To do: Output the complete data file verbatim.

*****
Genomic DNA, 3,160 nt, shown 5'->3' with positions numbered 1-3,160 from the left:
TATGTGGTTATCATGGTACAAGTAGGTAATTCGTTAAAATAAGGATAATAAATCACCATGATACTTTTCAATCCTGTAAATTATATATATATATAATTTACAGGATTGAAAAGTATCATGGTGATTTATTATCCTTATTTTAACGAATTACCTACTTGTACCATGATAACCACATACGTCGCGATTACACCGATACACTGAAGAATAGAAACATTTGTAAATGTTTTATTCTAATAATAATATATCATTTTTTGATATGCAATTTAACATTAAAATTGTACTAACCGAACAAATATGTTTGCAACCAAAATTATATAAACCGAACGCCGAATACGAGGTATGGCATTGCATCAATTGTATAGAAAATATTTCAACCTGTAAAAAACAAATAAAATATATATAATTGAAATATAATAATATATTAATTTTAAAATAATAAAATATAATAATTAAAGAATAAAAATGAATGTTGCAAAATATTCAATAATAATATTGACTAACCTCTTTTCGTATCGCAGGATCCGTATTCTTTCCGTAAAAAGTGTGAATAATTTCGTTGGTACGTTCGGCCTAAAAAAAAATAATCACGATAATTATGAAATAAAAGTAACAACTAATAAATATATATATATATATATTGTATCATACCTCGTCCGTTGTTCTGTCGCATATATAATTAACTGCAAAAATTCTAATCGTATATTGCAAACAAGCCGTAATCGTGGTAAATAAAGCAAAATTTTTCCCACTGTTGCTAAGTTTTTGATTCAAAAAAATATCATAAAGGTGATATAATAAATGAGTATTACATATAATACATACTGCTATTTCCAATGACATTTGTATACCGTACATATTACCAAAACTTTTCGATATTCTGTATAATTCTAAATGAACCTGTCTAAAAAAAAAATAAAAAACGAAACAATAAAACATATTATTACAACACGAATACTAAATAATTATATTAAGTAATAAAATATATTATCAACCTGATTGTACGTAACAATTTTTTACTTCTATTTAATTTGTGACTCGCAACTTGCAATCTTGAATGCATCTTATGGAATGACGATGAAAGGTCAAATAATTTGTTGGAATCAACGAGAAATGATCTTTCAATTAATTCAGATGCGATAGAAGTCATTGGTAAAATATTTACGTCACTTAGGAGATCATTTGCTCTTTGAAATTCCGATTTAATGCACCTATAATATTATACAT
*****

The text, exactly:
Genomic DNA, 3,160 nt, shown 5'->3' with positions numbered 1-3,160 from the left:
TATGTGGTTATCATGGTACAAGTAGGTAATTCGTTAAAATAAGGATAATAAATCACCATGATACTTTTCAATCCTGTAAATTATATATATATATAATTTACAGGATTGAAAAGTATCATGGTGATTTATTATCCTTATTTTAACGAATTACCTACTTGTACCATGATAACCACATACGTCGCGATTACACCGATACACTGAAGAATAGAAACATTTGTAAATGTTTTATTCTAATAATAATATATCATTTTTTGATATGCAATTTAACATTAAAATTGTACTAACCGAACAAATATGTTTGCAACCAAAATTATATAAACCGAACGCCGAATACGAGGTATGGCATTGCATCAATTGTATAGAAAATATTTCAACCTGTAAAAAACAAATAAAATATATATAATTGAAATATAATAATATATTAATTTTAAAATAATAAAATATAATAATTAAAGAATAAAAATGAATGTTGCAAAATATTCAATAATAATATTGACTAACCTCTTTTCGTATCGCAGGATCCGTATTCTTTCCGTAAAAAGTGTGAATAATTTCGTTGGTACGTTCGGCCTAAAAAAAAATAATCACGATAATTATGAAATAAAAGTAACAACTAATAAATATATATATATATATATTGTATCATACCTCGTCCGTTGTTCTGTCGCATATATAATTAACTGCAAAAATTCTAATCGTATATTGCAAACAAGCCGTAATCGTGGTAAATAAAGCAAAATTTTTCCCACTGTTGCTAAGTTTTTGATTCAAAAAAATATCATAAAGGTGATATAATAAATGAGTATTACATATAATACATACTGCTATTTCCAATGACATTTGTATACCGTACATATTACCAAAACTTTTCGATATTCTGTATAATTCTAAATGAACCTGTCTAAAAAAAAAATAAAAAACGAAACAATAAAACATATTATTACAACACGAATACTAAATAATTATATTAAGTAATAAAATATATTATCAACCTGATTGTACGTAACAATTTTTTACTTCTATTTAATTTGTGACTCGCAACTTGCAATCTTGAATGCATCTTATGGAATGACGATGAAAGGTCAAATAATTTGTTGGAATCAACGAGAAATGATCTTTCAATTAATTCAGATGCGATAGAAGTCATTGGTAAAATATTTACGTCACTTAGGAGATCATTTGCTCTTTGAAATTCCGATTTAATGCACCTATAATATTATACAT